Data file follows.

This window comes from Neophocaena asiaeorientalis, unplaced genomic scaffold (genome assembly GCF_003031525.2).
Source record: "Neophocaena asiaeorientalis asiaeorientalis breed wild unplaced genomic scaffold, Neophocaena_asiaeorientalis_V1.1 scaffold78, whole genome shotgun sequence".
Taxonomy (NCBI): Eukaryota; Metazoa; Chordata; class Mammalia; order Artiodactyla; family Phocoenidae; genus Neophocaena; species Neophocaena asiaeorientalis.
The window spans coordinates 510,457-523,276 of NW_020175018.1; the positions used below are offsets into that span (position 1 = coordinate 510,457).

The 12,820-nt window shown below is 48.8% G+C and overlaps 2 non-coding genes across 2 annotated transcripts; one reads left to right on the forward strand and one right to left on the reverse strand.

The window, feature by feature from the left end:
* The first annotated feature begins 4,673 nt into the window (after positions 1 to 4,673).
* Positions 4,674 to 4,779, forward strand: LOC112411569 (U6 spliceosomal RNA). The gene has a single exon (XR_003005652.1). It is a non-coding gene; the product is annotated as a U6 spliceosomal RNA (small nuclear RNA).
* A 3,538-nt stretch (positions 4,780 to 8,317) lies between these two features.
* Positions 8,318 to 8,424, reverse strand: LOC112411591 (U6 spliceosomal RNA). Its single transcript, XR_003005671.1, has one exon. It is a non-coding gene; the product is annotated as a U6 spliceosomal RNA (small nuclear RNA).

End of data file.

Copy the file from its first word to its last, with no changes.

This window comes from Neophocaena asiaeorientalis, unplaced genomic scaffold (genome assembly GCF_003031525.2).
Source record: "Neophocaena asiaeorientalis asiaeorientalis breed wild unplaced genomic scaffold, Neophocaena_asiaeorientalis_V1.1 scaffold78, whole genome shotgun sequence".
Taxonomy (NCBI): Eukaryota; Metazoa; Chordata; class Mammalia; order Artiodactyla; family Phocoenidae; genus Neophocaena; species Neophocaena asiaeorientalis.
The window spans coordinates 510,457-523,276 of NW_020175018.1; the positions used below are offsets into that span (position 1 = coordinate 510,457).

The 12,820-nt window shown below is 48.8% G+C and overlaps 2 non-coding genes across 2 annotated transcripts; one reads left to right on the forward strand and one right to left on the reverse strand.

The window, feature by feature from the left end:
* The first annotated feature begins 4,673 nt into the window (after positions 1 to 4,673).
* Positions 4,674 to 4,779, forward strand: LOC112411569 (U6 spliceosomal RNA). The gene has a single exon (XR_003005652.1). It is a non-coding gene; the product is annotated as a U6 spliceosomal RNA (small nuclear RNA).
* A 3,538-nt stretch (positions 4,780 to 8,317) lies between these two features.
* Positions 8,318 to 8,424, reverse strand: LOC112411591 (U6 spliceosomal RNA). Its single transcript, XR_003005671.1, has one exon. It is a non-coding gene; the product is annotated as a U6 spliceosomal RNA (small nuclear RNA).